BOOK BIZ — When it comes to money, your brain may be your worst enemy

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Published: February 7,2014

Tags: books, Business, column, Louann Lofton, Mississippi, Warren Buffett

» Your Money and Your Brain: How the New Science of Neuroeconomics Can Help Make You Rich By Jason Zweig  Published by Simon & Schuster  Paperbacks  $15.99 softback

» Your Money and Your Brain: How the New Science of Neuroeconomics Can Help Make You Rich
By Jason Zweig
Published by Simon & Schuster
Paperbacks
$15.99 softback

Thinking back to our high school or college economics classes, most of us probably learned that when it comes to making economic decisions, humans can be trusted to act rationally. We carefully weigh available information, think through the probabilities, and make our decisions based strictly on cold, hard logic.

The truth, as it turns out, is a bit more complicated. Our brains can be our own worst enemies, throwing up roadblocks to smart decision-making and clouding our ability to think clearly. Emotions do come into play when we’re thinking about money, and operating as if they don’t could you leave you poorer without really understanding why.

Luckily, we can arm ourselves with knowledge about how our brains sometime trick us into making bad decisions, and hopefully use that information to battle back against our own worst impulses. Jason Zweig’s book, Your Money and Your Brain, will help you do just that.

One of the earliest books published on the topic of neuroeconomics (which combines the fields of neuroscience, economics, and psychology), Zweig’s book reads like a road map to your brain’s dirty tricks. To quote him, “… you will never maximize your wealth unless you can optimize your mind.”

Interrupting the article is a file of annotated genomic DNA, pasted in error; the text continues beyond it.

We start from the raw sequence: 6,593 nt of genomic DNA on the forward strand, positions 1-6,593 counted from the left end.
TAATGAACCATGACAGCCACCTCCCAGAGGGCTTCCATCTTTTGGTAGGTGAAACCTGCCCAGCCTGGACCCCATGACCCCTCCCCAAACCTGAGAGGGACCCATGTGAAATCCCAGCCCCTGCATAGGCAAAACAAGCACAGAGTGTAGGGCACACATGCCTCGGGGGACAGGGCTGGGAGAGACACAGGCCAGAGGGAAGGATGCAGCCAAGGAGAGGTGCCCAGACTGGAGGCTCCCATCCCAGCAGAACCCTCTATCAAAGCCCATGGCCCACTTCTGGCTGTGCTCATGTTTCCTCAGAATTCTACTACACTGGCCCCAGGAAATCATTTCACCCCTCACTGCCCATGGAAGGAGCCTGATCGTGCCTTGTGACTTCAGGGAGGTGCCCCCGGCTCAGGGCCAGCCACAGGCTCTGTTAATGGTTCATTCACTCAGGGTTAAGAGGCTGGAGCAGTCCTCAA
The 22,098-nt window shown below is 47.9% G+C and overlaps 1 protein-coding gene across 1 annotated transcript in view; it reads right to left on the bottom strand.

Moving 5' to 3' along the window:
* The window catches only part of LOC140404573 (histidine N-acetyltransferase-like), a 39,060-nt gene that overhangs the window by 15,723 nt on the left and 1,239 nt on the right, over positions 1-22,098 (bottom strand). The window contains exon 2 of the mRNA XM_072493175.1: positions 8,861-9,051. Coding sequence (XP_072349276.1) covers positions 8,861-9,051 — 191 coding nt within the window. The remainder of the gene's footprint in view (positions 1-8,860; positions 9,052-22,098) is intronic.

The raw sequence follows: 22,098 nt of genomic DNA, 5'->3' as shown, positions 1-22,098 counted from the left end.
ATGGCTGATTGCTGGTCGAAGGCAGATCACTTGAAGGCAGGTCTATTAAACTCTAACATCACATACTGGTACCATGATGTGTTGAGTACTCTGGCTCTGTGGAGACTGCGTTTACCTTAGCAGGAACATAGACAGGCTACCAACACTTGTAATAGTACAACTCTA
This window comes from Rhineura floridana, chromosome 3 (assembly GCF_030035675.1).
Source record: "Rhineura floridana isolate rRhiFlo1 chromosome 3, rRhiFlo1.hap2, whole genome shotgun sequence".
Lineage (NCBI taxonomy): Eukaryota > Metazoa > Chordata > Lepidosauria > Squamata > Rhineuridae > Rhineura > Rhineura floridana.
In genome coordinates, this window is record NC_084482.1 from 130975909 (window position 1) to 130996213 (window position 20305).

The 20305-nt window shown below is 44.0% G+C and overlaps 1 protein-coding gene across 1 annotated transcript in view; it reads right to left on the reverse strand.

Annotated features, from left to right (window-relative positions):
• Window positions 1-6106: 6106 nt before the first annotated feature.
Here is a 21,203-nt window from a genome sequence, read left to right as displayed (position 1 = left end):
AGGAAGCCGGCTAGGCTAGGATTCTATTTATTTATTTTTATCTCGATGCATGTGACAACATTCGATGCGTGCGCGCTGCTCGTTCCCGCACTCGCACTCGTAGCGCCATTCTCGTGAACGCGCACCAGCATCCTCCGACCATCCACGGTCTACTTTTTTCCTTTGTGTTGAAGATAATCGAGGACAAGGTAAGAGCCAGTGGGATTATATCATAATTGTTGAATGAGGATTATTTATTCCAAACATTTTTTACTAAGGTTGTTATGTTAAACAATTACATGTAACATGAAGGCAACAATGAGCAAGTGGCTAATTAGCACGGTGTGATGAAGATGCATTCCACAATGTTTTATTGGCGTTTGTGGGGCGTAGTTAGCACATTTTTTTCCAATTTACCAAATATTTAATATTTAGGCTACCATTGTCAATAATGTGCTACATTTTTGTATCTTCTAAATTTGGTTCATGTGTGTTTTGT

Zweig organizes his book around topics most investors are familiar with: greed, prediction, confidence, risk, fear, surprise, regret and happiness. He then takes us inside the neural pathways that are connected to these, and the different parts of the brain that are stimulated, and explains why. It’s eye opening, to say the least.

When you realize, for instance, that the pain from a loss is actually much greater than the pleasure you get from a gain, you can begin to take steps to limit your own reactions. You’ll never completely rid yourself of these emotions (and he argues that would be just as damaging to your returns), but knowing why you’re thinking and feeling the way you are will give you a real advantage. Zweig provides actionable steps at the end of each chapter for how to keep your brain in check.

Quoting him again, “When you win, los, or risk money, you stir up some of the most profound emotions a human being can ever feel.” Taking the steps necessary to learn how your emotions interact with and interfere with your decision-making will undoubtedly enlighten you, and may just enrich you, as well.

— LouAnn Lofton, mbj@msbusiness.com

 

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